Poland in the Modern World

The Board is Set

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After weeks of negotiations, it is finally clear what choices the Polish electorate will face during the elections this coming fall. There will be four significant blocs: Prawo i Sprawiedliwość (Law and Justice, or PiS): the radical-right nationalist party of Jarosław Kaczyński that has ruled the country since 2015 Koalicja Obywatelska (Civic Coalition, or KO):

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How to Remember 1989

The following essay was just published by The Global Post Thirty years ago, on June 4, 1989, there were free elections in Poland – the first multiparty elections since WWII, and the beginning of a cascade of events that culminated in the collapse of all the communist regimes of Eastern Europe. Two years later, the USSR itself

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Is Democracy Doomed in Poland?

In the aftermath of last week’s EU elections in Poland, there has been an abundance of lamentation and jeremiads by commentators on the left and center-left. Jarosław Kaczyński’s Law and Justice Party (Prawo i Sprawiedliwość, or PiS) achieved its greatest electoral success ever, both in absolute and relative terms. Last Fall, during local and regional

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Dark Clouds

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After last fall’s local and regional elections in Poland, the democratic opposition entered 2019 with great hopes. Despite receiving slightly fewer votes overall, the largest opposition group was able to win control of virtually every city in the country, and nearly all the larger towns as well. The EU elections today were supposed to be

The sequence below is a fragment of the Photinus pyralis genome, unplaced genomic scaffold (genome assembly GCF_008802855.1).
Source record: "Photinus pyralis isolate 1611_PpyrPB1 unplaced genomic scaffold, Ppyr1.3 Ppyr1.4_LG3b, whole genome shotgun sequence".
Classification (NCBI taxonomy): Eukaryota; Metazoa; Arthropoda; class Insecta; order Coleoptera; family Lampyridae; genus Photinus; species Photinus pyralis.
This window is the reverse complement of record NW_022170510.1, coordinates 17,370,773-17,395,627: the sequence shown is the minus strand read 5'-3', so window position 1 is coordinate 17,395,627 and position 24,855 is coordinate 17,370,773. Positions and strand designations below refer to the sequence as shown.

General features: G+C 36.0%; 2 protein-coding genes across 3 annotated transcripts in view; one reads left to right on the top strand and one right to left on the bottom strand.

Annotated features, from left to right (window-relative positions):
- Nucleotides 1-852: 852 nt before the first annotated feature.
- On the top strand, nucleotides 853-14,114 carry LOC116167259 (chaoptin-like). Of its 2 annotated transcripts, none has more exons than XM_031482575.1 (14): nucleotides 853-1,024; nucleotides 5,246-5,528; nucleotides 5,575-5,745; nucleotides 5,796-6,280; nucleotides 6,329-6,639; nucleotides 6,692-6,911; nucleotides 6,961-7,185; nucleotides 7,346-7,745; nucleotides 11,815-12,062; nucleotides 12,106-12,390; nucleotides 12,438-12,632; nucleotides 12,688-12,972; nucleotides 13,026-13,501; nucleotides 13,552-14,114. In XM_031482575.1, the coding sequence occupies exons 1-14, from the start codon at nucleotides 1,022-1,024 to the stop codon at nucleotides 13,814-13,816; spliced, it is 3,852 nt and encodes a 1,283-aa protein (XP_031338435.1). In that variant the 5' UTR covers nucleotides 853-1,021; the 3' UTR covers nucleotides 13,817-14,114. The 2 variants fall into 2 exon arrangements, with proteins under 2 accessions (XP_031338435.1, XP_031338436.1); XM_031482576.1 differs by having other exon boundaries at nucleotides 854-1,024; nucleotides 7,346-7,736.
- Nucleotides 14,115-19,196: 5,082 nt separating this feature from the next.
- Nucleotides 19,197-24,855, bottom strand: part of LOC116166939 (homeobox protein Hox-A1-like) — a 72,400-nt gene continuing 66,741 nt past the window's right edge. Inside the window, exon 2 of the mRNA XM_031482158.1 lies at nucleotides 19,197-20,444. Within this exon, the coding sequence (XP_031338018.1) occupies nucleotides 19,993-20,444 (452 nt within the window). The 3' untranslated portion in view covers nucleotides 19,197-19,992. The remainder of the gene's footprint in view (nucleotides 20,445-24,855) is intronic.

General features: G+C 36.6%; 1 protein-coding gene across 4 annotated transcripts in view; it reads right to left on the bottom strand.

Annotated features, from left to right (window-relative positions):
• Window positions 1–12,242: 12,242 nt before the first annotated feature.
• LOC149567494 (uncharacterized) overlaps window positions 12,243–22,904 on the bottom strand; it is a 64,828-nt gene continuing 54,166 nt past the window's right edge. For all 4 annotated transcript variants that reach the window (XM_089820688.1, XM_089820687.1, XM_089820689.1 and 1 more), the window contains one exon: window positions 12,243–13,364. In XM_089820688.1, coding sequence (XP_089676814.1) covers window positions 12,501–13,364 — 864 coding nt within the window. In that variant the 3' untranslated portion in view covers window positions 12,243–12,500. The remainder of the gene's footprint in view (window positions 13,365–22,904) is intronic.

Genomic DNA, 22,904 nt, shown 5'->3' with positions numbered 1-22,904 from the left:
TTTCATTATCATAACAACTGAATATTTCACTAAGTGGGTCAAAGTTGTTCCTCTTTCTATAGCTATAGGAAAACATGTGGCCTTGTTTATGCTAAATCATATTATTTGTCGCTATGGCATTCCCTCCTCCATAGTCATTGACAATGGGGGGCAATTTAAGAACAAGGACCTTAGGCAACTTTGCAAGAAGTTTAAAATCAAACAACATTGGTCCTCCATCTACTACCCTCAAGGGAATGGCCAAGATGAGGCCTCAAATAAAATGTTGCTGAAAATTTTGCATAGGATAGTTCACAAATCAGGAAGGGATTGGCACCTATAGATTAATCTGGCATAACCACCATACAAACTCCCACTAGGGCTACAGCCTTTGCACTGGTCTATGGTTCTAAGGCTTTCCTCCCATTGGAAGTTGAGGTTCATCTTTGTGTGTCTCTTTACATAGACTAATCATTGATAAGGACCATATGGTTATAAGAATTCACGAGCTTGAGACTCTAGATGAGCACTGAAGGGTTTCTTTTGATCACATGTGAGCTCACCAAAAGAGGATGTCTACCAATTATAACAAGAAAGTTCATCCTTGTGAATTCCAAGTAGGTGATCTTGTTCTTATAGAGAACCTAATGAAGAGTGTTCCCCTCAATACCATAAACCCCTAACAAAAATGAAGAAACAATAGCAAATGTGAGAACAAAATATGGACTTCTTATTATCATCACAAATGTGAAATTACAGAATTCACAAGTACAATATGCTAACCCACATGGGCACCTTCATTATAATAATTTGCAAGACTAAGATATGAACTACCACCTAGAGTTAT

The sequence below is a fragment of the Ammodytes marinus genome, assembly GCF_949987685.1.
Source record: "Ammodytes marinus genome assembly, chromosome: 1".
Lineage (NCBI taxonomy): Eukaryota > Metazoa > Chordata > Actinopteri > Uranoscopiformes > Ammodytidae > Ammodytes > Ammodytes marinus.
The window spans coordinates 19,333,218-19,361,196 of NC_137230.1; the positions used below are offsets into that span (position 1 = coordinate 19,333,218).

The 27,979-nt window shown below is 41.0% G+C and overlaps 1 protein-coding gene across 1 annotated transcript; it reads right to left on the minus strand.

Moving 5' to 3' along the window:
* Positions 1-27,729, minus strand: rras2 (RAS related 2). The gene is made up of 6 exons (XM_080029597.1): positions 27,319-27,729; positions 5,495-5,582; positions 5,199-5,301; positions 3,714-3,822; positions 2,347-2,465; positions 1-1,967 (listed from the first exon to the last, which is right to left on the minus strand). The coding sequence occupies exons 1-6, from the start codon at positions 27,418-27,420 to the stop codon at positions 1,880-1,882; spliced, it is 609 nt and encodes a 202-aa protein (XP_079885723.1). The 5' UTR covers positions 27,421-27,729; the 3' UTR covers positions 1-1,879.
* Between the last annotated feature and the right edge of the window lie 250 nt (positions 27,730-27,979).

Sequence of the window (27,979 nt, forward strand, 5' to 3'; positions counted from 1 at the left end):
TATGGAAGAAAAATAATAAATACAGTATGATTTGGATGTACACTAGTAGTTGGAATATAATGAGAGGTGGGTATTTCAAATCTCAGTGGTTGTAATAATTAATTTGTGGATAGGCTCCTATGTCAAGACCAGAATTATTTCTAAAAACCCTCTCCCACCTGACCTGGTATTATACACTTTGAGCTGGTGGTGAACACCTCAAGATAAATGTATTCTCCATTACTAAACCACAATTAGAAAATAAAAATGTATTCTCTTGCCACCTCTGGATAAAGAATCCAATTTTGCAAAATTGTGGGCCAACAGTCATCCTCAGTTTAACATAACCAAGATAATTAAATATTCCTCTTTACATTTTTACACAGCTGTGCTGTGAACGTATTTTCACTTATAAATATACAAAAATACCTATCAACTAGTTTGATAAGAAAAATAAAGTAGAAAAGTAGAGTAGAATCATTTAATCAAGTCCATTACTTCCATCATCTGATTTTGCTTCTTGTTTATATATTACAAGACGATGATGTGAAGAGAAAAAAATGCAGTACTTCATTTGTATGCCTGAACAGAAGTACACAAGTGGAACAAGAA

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The Adamowicz Assassination

I am finding it impossible to write a calm, dispassionate reaction to the events of the past few days in Poland. Perhaps I will return to this issue later with more distance. Right now I am sad, outraged, and afraid. If anyone needs further evidence of the dangers posed by the PiS government in Poland,

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Surrender or Tactical Retreat?

The news arrived with its own metaphor: on the eve of the American holiday of Thanksgiving, the Polish government abandoned its attempt to purge the Supreme Court of independent judges. This particular chapter in the story of Poland’s descent into authoritarianism began last July, when a new law forced into retirement all Supreme Court judges

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